I consider for now that RTRT it's just a gimmick bringing only marginal graphic improvements with massive performance hit, which in the end it's no way worth it.
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#13
Xzibit
M2B, post: 4032079, member: 172252"
It might sound a bit silly but the best, yet the worst way for console makers to compete with the PC platform and the best way for AMD to compete with Nvidia is to not support RTRT.
First of all, these consoles are going to be in the market for 6 years or so, that means they're gonna suck really bad against even an RTX 4060 in 4 years.
And secondly wider developer support for RTRT will probably benefit Nvidia more than anyone else.
Nvidia put RTX under GameWorks. Even if the consoles get RTRT. Nvidia would have to continue to incentivize the publishers to use GameWorks.
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#14
Crackong
M2B, post: 4032079, member: 172252"
It might sound a bit silly but the best, yet the worst way for console makers to compete with the PC platform and the best way for AMD to compete with Nvidia is to not support RTRT.
First of all, these consoles are going to be in the market for 6 years or so, that means they're gonna suck really bad against even an RTX 4060 in 4 years.
And secondly wider developer support for RTRT will probably benefit Nvidia more than anyone else.
I think it will be opposite.
Bringing RTRT support to console means the future 5 years of RTRT development will be limited by the console hardware.
And Game developers will optimize their RTRT game to the consoles.
There is no need to sacrifice die space for ASIC specialized for RTRT calculations.
Meaning the RT cores in the RTX series cards will be less and less relevant.


Prima.Vera, post: 4032085, member: 98685"
Am I the only one not impressed with the RTRT in ALL recent games??
I consider for now that RTRT it's just a gimmick bringing only marginal graphic improvements with massive performance hit, which in the end it's no way worth it.
Me2

RTRT itself might be the holy grail of computer graphics.
But the horrible execution and implementation of Nvidia RTX series and RTRT games (Only 3 in existence) just ruined the whole thing.
They built the Hype train and failed to deliver.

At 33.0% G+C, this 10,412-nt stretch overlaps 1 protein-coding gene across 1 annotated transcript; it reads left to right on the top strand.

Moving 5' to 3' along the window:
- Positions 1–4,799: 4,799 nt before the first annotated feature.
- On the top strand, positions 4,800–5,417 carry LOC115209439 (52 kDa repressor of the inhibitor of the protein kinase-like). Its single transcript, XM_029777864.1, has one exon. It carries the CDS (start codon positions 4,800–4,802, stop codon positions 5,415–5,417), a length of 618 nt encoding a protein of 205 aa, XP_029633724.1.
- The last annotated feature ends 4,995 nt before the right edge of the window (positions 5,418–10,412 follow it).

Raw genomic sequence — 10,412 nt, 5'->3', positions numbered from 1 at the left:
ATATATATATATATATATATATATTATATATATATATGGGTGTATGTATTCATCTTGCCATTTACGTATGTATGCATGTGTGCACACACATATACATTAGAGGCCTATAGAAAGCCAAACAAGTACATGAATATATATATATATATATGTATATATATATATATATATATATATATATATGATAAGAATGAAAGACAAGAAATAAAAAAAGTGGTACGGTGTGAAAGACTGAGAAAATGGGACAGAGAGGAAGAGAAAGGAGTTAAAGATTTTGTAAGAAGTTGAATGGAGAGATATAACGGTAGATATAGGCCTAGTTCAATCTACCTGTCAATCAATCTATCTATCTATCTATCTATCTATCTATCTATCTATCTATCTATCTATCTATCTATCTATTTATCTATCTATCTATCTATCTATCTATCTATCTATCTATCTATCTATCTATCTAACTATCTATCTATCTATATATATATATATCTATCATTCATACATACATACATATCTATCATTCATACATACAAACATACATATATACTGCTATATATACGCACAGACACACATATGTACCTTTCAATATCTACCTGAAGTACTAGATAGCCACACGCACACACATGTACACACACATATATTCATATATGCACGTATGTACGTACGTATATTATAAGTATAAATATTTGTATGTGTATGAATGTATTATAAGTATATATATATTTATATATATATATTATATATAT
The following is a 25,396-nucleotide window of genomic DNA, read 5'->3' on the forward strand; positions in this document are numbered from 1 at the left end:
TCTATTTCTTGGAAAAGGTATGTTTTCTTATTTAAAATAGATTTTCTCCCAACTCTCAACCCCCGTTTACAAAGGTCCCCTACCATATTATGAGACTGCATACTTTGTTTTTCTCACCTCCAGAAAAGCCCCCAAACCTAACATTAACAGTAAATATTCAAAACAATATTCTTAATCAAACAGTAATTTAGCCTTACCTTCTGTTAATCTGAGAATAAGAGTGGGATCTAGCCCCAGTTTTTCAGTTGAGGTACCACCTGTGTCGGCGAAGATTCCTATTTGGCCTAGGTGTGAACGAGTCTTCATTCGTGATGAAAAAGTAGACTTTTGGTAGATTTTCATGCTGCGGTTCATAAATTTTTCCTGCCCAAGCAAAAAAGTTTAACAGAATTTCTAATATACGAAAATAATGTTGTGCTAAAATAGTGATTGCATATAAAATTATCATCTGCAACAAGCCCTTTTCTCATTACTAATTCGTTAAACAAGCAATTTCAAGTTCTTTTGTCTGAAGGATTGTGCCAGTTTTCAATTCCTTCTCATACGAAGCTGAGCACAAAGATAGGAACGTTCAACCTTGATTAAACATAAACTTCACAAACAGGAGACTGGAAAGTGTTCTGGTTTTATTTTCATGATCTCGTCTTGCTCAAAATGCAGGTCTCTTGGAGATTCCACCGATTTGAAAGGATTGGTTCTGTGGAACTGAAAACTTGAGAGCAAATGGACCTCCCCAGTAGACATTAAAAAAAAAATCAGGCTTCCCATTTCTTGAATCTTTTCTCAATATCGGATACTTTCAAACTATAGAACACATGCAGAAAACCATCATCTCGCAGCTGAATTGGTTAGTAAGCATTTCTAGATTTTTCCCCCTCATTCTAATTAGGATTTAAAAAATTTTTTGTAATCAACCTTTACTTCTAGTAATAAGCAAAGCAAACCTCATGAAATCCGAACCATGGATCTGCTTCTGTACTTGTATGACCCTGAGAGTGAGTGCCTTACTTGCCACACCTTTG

DXR will live on, like PhysX and Tessellation, as an option in the graphics menu, NOT as a marketing gimmick.
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#15
HwGeek
Like others thought- looks like NV knew that next-gen Consoles will have RTRT so they jumped first to sell Premium RTX cards and claim RTRT as RTX branding. lets hope the next gen Xbox will do the same and that will confirm that many new games will be AMD RTRT optimized + DXR support and not only RTX limited.
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#16
theoneandonlymrk
lexluthermiester, post: 4031975, member: 134537"
If the rumors of Navi having native(hardware) RTRT support are correct, then 60FPS@4k should be possible. We'll see what happens.
Total rubish, does the 2080ti with a very expensive chip, no.
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#17
HwGeek
If 2080Ti were made on 7nm then they could have more powerful RT Asics, IMO they were space limited.
Also- if it comes on Q3 2020- maybe it will be made on 7nm+ ?
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#18
B-Real
"a faster-than-SSD storage subsystem that is much faster, according to Cerny, than current consumer-grade SSD solutions."

1. This is the best this console can get alongside AMD hardware.
2. How can it be faster if SATA3 vs. NVMe videos show that there is exactly ZERO performance gain for the latter in OS and game loads (performance gains in other programs is a horse of another colour).
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#19
Khonjel
gmn 17, post: 4031989, member: 100603"
PS5 PSV FTW
Man. I saw so many Vs last few years I hope Sony sticks with PS5 instead of PSV. BF V, AC V Unity, GTA V, Civ V.
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#20
ppn
i want slimmer pro ITX sized no bluray version on 6nm EUV and water cooling.
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#21
Chloe Price
I suppose PS4 compatibility wouldn't be very hard to achieve?

gmn 17, post: 4031989, member: 100603"
PS5 PSV FTW
I'd consider PS Vita already as PSV.
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#22
Recus
Thanks Nvidia for pushing graphics evolution. :toast:
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#23
Moofachuka
When I read the title on my phone I read 2 CPU's...
Posted on Reply
#24
Vayra86
Prima.Vera, post: 4032085, member: 98685"
Am I the only one not impressed with the RTRT in ALL recent games??
I consider for now that RTRT it's just a gimmick bringing only marginal graphic improvements with massive performance hit, which in the end it's no way worth it.
No you're not, but let's be fair, we haven't seen a single game where it was not competing with rasterized.

Its an uphill battle, that is why the console market is so so important for this technology. Its a much lower bar in terms of performance and IQ and has a huge and varied target audience.
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#25
SoNic67
B-Real, post: 4032200, member: 170068"
"a faster-than-SSD storage subsystem that is much faster, according to Cerny, than current consumer-grade SSD solutions."

1. This is the best this console can get alongside AMD hardware.
2. How can it be faster if SATA3 vs. NVMe videos show that there is exactly ZERO performance gain for the latter in OS and game loads (performance gains in other programs is a horse of another colour).
That's exactly my thoughts. I am looking at games using only one CPU core during game loading, and the disc transfer rate only at 1/4 of what my RAID HDD array can push. Adding a SSD won't make this loading happen faster, not unless game developers will work on those decompression algorithms to be more parallel/multithread friendly.